“SPECTROPIA,” Toni Dove, Canada Research Chair Hosted Visiting Artist Lecture, Concordia University, 18 May 2007.
“Creative research and the co-production of values, conversation with humanists, artists, and universities in Canada’s economies of culture: Roundtable with Helga Wild, Niklas Damiris and Sha Xin Wei,” Canada Research Chair Hosted Panel, Concordia University, 2 April 2007.
Blackbox Residency, Concordia University, with Harry Smoak (Research Coordinator), and over 24 students and affiliate artists and researchers, 29 April – 20 May 2006. “Technologies of Performance,” Research Roundtable, Dr. Chris Salter, Livia Daza-Paris, Maroussia Lévesque, Sha Xin Wei, Hexagram-Concordia, Montreal Canada, 19 May 2006.
“Dream and Nightmare,” Research Roundtable, Dr. Tore Nielsen (U. de Montréal), Elena Frantova, Lisa Solomonova, Hexagram-Concordia, Montreal Canada, 12 May 2006.
“Wearable And Gestural Sound,” Research Roundtable, Sha Xin Wei, David Gauthier, Jason Levine, Hexagram-Concordia, Montreal Canada, 10 May 2006.
“Calligraphic Video,” Research Roundtable, Sha Xin Wei, Freida Abtan, Yannick Assogba, Michael Fortin, Hexagram-Concordia, Montreal Canada, 8 May 2006.
“Soft Architecture,” Research Roundtable, Karmen Franinovic, Harry Smoak, Erik Conrad, Hexagram-Concordia, Montreal Canada, 3 May 2006.
Oct 25, 2005
Sha Xin Wei
We create sensitive environments that are highly interactive with body movements thanks to the development of computerised surfaces, devices and fabrics that are able to react acoustically to human motion.” Sha Xin Wei, Fine Arts and Computer Science, Digital Concordia and Hexagram, during his presentation of international experiments on sensitive spaces. Sha Xin Wei – Professeur agrégé, Fine Arts et Computer Science, Digital Concordia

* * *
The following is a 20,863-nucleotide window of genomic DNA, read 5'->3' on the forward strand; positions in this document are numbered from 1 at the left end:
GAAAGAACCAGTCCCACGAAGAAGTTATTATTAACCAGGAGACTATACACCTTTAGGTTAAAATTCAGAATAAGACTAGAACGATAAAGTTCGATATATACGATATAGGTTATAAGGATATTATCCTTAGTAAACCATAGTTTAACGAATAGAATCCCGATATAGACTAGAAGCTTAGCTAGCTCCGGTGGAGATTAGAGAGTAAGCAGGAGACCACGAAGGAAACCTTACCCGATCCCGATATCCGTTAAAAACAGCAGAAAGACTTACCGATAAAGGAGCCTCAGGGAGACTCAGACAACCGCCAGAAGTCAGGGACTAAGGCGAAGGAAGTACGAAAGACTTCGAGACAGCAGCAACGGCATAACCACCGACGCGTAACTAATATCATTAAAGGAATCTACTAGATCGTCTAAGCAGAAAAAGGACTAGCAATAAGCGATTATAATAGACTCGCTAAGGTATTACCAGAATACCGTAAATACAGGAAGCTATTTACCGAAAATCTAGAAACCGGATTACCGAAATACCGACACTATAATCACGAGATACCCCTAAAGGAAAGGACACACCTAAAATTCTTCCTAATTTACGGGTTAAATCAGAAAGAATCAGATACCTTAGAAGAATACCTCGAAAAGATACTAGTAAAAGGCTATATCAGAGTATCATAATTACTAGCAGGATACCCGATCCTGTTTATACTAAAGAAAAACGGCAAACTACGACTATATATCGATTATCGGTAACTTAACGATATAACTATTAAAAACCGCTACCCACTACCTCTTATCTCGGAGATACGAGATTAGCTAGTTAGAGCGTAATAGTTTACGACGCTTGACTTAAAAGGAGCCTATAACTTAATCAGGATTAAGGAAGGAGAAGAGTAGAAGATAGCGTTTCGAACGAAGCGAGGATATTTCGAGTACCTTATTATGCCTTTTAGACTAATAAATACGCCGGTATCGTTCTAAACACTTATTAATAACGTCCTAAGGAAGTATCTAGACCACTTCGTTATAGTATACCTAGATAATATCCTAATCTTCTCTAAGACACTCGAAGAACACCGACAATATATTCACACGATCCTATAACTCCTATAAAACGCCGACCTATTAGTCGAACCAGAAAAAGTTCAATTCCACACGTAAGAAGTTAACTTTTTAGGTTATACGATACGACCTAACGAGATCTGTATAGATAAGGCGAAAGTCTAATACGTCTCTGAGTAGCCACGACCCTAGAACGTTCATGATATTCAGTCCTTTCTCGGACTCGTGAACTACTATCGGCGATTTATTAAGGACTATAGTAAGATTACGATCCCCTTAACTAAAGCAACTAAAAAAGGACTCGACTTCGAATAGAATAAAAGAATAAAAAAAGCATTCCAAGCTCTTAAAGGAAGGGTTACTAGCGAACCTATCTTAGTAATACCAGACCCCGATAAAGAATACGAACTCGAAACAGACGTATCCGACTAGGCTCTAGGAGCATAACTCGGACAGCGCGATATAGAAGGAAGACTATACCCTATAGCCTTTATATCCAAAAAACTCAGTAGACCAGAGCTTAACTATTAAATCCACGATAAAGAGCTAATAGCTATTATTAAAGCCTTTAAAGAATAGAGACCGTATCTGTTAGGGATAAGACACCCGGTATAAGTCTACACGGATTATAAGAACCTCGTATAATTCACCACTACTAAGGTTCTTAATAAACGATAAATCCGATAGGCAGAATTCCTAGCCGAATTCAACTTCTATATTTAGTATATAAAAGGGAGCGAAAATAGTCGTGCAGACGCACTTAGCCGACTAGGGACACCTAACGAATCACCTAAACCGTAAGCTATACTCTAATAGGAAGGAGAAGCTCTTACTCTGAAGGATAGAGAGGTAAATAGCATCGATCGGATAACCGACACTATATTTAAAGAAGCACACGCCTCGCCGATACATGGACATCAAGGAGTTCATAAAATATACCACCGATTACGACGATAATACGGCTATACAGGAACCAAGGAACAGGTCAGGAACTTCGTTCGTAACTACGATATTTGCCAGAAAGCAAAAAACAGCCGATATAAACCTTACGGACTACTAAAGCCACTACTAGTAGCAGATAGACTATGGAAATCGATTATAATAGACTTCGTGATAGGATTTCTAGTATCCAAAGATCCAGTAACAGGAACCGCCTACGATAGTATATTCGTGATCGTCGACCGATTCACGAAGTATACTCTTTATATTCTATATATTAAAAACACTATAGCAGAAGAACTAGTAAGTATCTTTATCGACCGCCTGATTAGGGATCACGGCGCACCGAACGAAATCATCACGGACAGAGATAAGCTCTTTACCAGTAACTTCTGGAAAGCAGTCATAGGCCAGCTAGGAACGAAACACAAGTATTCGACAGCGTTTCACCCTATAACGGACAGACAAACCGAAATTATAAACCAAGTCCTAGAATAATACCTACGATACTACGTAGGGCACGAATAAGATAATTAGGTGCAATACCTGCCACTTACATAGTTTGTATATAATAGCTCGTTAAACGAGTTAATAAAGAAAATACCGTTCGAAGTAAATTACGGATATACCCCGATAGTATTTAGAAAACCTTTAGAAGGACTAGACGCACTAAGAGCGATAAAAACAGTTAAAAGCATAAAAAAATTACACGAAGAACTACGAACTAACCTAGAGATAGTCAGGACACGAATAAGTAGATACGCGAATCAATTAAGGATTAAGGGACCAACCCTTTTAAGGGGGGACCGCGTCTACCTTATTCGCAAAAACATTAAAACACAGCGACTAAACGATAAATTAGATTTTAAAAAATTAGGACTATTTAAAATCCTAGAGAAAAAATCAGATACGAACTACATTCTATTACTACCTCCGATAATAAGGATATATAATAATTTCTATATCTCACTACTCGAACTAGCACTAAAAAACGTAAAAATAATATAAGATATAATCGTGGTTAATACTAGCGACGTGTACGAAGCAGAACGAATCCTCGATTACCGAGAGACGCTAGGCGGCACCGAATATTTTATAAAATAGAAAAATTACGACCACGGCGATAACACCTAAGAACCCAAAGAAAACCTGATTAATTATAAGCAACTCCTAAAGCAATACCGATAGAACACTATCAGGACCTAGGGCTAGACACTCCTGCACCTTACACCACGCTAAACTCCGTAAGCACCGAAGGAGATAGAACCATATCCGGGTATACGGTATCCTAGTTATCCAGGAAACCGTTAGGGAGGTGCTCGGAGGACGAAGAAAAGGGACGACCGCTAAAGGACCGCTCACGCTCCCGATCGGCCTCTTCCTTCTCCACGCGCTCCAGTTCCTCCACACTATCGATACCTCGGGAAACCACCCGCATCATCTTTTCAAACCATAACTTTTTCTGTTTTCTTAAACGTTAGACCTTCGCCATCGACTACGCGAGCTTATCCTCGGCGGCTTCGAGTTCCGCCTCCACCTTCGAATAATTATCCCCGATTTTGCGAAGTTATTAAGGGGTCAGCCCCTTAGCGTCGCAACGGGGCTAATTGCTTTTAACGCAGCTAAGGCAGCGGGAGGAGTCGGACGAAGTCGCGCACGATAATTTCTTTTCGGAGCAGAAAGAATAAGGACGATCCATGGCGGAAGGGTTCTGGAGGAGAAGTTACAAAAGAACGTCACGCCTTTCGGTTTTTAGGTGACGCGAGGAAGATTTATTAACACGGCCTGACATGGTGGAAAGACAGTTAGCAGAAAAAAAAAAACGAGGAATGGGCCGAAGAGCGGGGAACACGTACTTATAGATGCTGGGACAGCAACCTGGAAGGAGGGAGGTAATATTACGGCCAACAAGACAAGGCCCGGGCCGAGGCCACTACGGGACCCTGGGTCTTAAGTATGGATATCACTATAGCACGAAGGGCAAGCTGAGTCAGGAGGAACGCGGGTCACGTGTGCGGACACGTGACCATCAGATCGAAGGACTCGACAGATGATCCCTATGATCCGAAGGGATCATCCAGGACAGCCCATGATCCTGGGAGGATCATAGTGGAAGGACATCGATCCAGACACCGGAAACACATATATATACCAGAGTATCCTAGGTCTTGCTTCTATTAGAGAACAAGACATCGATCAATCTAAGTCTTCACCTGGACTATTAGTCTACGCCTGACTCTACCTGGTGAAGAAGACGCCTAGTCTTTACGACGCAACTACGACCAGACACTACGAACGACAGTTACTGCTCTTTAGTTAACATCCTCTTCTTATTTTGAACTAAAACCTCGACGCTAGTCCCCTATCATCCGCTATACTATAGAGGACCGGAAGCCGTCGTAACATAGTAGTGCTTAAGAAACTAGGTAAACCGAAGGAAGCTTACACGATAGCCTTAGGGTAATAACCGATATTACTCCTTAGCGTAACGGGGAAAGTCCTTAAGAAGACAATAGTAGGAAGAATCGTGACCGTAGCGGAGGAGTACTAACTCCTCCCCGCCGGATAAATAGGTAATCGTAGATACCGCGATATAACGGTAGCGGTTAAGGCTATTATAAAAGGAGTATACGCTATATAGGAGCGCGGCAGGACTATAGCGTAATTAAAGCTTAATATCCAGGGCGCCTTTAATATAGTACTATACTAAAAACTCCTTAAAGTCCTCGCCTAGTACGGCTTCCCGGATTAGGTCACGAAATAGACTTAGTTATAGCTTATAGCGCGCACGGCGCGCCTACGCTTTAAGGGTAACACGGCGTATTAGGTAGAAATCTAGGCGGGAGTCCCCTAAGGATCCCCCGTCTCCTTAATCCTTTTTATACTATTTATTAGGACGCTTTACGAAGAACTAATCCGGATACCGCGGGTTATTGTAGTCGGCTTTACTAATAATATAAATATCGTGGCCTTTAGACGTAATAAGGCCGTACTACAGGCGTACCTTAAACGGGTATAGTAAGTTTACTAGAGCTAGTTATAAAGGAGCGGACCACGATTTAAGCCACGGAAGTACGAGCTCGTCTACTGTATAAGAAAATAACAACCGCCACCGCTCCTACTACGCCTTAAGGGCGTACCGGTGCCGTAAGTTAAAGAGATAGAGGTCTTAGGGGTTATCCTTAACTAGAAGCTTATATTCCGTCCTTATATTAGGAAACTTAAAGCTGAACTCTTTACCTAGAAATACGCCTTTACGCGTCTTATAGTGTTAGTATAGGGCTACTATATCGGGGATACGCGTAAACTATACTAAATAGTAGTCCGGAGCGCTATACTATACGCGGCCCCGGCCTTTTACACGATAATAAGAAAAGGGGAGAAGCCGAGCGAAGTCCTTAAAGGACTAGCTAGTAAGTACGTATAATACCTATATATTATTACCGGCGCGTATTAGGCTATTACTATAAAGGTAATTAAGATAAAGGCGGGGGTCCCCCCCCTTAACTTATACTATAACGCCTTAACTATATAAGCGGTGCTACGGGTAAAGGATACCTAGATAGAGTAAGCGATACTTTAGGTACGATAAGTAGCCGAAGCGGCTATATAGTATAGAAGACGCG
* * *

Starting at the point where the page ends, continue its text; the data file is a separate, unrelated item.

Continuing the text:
Monday, Nov. 14, 2005
The Audio Gruppe creates mobile and multi-acoustic sculptures in public spaces.
Benoît Maubrey is the director of DIE AUDIO GRUPPE a Berlin-based art group that build and perform with electronic clothes (past examples: AUDIO BALLERINAS, AUDIO GEISHAS, AUDIO STEELWORKERS, BONG BOYS, VIDEO PEACOCKS…). Basically these are electro-acoustic clothes and dresses (equipped with amplifiers and loudspeakers) that create sounds by interacting with their environment. For example the AUDIO BALLERINAS use — among other electronic instruments– light sensors that enable them to produce sounds through the interaction of their movements and the surrounding light (PEEPER choreography). Via movement sensors they can also trigger electronic sounds that are subsequently choreographed –or “orchestrated”– into musical compositions as an “audio ballet “ (YAMAHA choreography). A variety of other electronic instruments (mini-computers, samplers, contact microphones, cassette and CD players, and radio receivers) allow them to work with the sounds, surfaces, and topographies of the space around them in a variety of solo or group choreographies. Rechargeable batteries allow them to operate both in- and outdoors.
The Audio Gruppe‘s work is essentially site-specific. Often the electronics is adapted into entirely new “Audio Uniforms“ or “sonic costumes” that reflect local customs, themes, or traditions (AUDIO GEISHA/Japan, AUDIO CYCLISTS/France, AUDIO HANBOK/Korea)..
more infos : http://www.ciamarts.org/archives/archives_ciam/2005_11/ConfBenoitMaubrey/